Considering all the badass talk Vin Diesel has been doing about Riddick, it makes perfect sense it’d be an R-rated flick. But apparently the actor had to fight the studio to make it happen.
In an interiew with HitFix, Diesel opens up about the development process and how the studio originally wanted them to try and hit a hard-PG 13 target with the latest sequel. But Diesel felt it would be impossible to make the movie they wanted to make under those guidelines — so he fought.
Luckily for all of us, he won, and this flick at least has a chance to be awesome when it opens later this year. With the previous big-budget installment Chronicles of Riddick they toned it down to PG-13 to positively terrible effect, and it looks like everyone has (hopefully) learned a lesson from it.
Here’s an excerpt from the interview, with Diesel explaining exactly why Riddick had to be R-rated:
"Oh my God, of course they wouldn't, nobody's doing them. You can't count on your hands a bunch of rated-R movies that are getting a lot of play. They're so far and few between. In fact, we were victims of that in going the studio route with Chronicles of Riddick. Budget went up, and we went into that film we were going in rated-R, and the first thing taken out was rated-R. You want to spend that kind of money, you want to expand the mythology like that, you have to reconfigure the way you're going to produce this movie and make it PG.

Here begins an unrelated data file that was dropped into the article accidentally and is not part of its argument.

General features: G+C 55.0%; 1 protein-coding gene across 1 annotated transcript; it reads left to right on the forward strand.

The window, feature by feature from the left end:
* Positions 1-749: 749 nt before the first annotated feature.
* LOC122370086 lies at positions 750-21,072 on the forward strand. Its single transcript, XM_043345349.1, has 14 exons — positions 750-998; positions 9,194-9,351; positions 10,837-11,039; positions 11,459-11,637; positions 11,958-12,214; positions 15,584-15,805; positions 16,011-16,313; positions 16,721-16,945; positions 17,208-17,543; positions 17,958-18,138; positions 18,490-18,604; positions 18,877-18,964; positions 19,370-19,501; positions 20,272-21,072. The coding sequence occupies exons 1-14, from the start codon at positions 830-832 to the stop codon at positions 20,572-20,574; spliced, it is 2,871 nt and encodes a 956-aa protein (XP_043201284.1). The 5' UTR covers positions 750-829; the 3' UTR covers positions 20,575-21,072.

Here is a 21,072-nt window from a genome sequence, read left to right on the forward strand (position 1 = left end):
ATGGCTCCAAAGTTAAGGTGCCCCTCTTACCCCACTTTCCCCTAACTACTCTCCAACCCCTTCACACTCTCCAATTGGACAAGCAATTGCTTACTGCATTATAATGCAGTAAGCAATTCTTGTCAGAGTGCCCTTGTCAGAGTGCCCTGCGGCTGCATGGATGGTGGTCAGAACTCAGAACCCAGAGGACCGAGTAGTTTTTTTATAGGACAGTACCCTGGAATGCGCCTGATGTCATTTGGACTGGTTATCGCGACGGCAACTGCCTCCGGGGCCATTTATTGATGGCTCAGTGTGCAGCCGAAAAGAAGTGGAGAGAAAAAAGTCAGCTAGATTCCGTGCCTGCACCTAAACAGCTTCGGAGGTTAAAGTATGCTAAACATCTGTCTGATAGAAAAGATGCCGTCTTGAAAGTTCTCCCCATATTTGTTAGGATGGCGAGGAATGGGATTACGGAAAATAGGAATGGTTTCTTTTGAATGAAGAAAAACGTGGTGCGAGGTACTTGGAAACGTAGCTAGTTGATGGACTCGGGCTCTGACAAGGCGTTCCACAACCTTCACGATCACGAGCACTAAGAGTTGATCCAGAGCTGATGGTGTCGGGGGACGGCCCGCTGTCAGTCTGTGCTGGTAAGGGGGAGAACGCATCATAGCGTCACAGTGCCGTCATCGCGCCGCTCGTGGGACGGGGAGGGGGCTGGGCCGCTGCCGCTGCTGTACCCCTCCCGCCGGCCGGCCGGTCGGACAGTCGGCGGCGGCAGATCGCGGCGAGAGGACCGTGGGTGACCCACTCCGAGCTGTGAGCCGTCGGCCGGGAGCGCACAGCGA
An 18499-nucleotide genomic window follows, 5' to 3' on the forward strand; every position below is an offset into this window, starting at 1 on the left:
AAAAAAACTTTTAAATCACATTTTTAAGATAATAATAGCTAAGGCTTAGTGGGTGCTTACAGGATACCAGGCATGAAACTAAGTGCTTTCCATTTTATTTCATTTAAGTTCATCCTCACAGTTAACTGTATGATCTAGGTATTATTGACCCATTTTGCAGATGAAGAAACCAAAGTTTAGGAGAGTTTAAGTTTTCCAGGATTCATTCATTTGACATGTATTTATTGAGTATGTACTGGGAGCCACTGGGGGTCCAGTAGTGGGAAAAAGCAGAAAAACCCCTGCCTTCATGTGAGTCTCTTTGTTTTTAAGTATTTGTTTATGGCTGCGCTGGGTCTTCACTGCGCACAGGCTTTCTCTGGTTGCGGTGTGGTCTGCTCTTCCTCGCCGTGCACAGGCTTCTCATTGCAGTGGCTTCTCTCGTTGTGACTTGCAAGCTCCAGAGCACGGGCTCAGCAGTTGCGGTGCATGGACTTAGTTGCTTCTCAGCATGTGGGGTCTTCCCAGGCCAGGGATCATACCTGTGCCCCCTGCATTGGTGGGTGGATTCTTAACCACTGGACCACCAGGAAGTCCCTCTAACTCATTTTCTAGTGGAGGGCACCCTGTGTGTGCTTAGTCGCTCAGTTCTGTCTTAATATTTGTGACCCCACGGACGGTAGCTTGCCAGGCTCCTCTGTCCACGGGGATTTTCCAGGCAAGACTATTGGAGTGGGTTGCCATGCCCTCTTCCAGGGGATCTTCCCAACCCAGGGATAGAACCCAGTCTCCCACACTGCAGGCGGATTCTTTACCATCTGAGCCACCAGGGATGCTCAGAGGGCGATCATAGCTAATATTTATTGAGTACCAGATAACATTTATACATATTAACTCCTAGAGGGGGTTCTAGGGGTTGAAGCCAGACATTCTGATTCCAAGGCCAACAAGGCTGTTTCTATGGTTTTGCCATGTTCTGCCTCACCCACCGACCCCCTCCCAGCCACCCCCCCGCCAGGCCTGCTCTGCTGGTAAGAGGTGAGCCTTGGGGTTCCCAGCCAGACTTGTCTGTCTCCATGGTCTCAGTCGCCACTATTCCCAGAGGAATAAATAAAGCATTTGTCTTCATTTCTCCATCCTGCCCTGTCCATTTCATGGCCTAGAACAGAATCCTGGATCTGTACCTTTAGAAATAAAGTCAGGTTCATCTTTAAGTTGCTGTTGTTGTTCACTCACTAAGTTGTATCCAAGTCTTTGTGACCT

Some people argue, ‘Hey, there's the 'Dark Knights' that are PG but pushing the R envelope,’ but it does mean something. It means something in your approach to making a movie. There's something appropriate and liberating and honest and free about going into a picture like this and being able to make it a rated-R picture and not have to comply with an understandable studio mandate of PG filmmaking for the blockbusters in Hollywood."
Diesel seems to know what he's talking about, and he's taken the Riddick franchise to heart as a true passion project. The footage we've seen has looked intriguing, and we're still holding out hope that passion shines through when this one opens Sept. 6.